Inside the beautifully restored STNJ auditorium in New Brunswick, NJ, this Sunday, November 7, 2021, a packed house anxiously awaits the start of a concert by two legendary Motown musical groups — The Temptations and The Four Tops.
Lights dim as the red velvet curtain rises to reveal a stage filled with musicians on guitar, bass, keyboards, drums, percussion, and horns who play an instrumental medley of Four Tops’ hits. Four voices are then heard singing a cappella before an announcement is made: “This show is dedicated to the memory of Renaldo ‘Obie’ Benson, Lawrence Payton, and Levi Stubbs.”
The crowd applauds as the current members of The Four Tops — Alex Morris, Ronnie McNeir, Roquel Payton, and founding member Abdul “Duke” Fakir — enter in flashy silver outfits singing “Loco in Acapulco.” The Tops dance and sing as they switch off singing lead on this bouncy tune with a Latin feel.
The audience cheers as the Tops imitate the sounds of trumpets while scat-singing their way toward the song’s conclusion.
Morris asks, “How you doin’?” before declaring, “Let me hear you scream!” The audience happily complies as the Four Tops perform the group’s 1964 million-seller, “Baby I Need Your Loving.” The Tops dance with synchronized steps, their voices showing terrific range and style, before echo-singing the “Baby I need your loving/Got to have all your loving” refrain with the crowd.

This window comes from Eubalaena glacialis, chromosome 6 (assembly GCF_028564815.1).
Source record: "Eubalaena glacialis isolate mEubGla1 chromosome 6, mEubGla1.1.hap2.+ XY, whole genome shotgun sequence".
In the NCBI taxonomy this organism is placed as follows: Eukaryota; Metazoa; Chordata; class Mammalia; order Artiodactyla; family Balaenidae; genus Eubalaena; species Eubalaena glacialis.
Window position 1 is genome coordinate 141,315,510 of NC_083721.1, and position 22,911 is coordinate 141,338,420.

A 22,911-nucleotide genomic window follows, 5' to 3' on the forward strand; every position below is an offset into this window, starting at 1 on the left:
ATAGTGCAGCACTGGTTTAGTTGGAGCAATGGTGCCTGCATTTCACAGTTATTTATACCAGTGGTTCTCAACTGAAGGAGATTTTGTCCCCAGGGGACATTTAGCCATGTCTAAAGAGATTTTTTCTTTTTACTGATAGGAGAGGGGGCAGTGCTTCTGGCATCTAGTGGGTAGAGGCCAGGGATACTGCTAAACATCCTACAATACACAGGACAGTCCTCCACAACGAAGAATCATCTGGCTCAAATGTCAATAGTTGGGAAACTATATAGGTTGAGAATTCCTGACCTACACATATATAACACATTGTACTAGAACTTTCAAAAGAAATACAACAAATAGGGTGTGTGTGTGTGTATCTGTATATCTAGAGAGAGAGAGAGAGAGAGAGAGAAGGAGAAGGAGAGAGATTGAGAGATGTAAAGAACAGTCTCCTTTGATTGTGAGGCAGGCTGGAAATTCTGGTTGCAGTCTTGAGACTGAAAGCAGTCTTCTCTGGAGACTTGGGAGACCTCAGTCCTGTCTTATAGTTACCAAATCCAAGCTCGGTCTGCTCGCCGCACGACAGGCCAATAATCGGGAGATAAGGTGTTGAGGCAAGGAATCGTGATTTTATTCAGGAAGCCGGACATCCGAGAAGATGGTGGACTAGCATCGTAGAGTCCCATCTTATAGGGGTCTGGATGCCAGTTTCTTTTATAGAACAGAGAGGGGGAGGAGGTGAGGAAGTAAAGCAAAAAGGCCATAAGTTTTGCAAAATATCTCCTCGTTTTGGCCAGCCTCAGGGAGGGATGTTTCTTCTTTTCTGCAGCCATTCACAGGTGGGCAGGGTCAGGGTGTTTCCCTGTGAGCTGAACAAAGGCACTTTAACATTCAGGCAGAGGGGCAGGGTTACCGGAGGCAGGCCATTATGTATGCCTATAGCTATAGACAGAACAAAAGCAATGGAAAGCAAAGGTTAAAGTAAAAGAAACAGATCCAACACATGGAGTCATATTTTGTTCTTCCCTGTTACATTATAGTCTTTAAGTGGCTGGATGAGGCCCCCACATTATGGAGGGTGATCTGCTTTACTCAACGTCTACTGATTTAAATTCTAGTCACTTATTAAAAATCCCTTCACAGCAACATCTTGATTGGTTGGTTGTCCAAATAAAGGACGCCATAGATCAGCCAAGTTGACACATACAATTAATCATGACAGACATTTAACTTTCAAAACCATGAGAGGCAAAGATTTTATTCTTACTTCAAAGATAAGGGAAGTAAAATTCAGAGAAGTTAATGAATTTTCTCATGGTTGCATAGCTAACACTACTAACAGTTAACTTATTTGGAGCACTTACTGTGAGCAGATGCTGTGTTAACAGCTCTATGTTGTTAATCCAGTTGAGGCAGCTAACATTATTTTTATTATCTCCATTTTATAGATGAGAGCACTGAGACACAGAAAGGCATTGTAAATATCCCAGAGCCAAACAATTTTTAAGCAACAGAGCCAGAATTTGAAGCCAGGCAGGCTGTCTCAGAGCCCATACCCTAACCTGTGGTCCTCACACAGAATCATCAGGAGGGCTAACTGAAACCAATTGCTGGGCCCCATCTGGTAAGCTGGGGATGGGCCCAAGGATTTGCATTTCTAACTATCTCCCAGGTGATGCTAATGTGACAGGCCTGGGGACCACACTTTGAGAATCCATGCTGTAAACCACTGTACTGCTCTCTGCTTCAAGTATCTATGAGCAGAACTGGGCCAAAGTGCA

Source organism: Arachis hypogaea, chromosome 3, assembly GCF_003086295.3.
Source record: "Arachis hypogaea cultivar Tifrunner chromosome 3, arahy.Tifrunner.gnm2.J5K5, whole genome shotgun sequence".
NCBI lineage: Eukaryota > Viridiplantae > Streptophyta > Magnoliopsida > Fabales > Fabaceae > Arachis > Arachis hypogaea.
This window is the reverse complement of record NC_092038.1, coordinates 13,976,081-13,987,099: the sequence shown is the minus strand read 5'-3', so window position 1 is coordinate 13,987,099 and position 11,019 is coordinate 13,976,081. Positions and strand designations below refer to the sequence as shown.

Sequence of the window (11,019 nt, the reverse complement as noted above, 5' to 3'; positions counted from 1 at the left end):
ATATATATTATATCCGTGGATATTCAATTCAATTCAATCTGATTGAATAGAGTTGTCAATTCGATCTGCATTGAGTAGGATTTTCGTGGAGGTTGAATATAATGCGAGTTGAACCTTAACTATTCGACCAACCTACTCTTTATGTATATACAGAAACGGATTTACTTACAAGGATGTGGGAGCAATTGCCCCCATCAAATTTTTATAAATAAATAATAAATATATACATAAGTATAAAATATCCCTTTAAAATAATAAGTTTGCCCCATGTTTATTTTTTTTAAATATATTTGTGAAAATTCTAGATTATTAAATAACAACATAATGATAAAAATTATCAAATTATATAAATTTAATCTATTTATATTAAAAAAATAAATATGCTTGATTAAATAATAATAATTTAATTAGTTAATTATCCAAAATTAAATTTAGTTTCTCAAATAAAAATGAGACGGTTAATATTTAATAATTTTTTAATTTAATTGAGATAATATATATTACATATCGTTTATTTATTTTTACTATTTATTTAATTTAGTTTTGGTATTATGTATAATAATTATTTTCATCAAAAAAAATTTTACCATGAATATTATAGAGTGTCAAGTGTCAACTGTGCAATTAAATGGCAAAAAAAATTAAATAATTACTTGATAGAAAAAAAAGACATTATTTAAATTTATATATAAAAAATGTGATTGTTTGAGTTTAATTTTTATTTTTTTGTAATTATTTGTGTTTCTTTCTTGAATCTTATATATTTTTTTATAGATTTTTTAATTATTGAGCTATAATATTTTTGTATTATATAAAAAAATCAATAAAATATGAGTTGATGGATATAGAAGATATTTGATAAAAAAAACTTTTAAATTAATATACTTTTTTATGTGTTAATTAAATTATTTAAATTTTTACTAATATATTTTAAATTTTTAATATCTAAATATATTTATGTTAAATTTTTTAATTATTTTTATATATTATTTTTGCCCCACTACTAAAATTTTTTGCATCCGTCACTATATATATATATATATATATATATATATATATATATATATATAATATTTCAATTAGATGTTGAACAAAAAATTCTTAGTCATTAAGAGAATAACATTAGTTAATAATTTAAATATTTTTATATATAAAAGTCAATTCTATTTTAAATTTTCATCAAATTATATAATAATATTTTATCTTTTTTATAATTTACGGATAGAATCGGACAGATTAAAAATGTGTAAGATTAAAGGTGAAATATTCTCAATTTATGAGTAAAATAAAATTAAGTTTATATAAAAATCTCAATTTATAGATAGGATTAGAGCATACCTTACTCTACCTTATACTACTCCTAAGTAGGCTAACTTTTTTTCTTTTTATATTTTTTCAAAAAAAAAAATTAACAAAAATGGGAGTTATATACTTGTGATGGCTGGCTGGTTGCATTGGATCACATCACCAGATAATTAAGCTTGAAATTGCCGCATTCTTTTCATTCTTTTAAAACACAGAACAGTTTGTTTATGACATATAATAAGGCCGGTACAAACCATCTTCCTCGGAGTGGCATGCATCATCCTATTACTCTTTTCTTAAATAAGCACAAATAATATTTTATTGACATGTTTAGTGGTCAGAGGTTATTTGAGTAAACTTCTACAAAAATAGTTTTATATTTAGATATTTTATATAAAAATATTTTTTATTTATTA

Fakir greets the audience exclaiming, “After a year and half, you look great!” adding, “I’m just glad to be here — free at last!” After introducing the members of the group, colored lights flash and spin as the Tops break into a soulful rendition of the group’s 1967 Top 5 Billboard hit, “Bernadette.”
The STNJ auditorium is filled with the timeless sounds of Motown as the vocalists wail and plead, “Bernadette, keep on loving me/Bernadette, keep on needing me” to avid cheers and applause.
Moving on to a rollicking rendition of the quartet’s 1965 Top 5 tune, “It’s the Same Old Song,” the sound of horns fills out the arrangement, and the quartet follows up with a spirited version of 1966’s “Shake Me, Wake Me (When It’s Over),” the group dancing and shimmying on stage.
Fakir, 85, jokes, “We have to slow things down for me!” before taking a seat and recalling how he was present when the group’s next number was originally composed. Explaining, “Whitney Houston made it a hit, but we recorded it first,” Fakir and his colleagues perform the lovely ballad, “I Believe in You and Me.”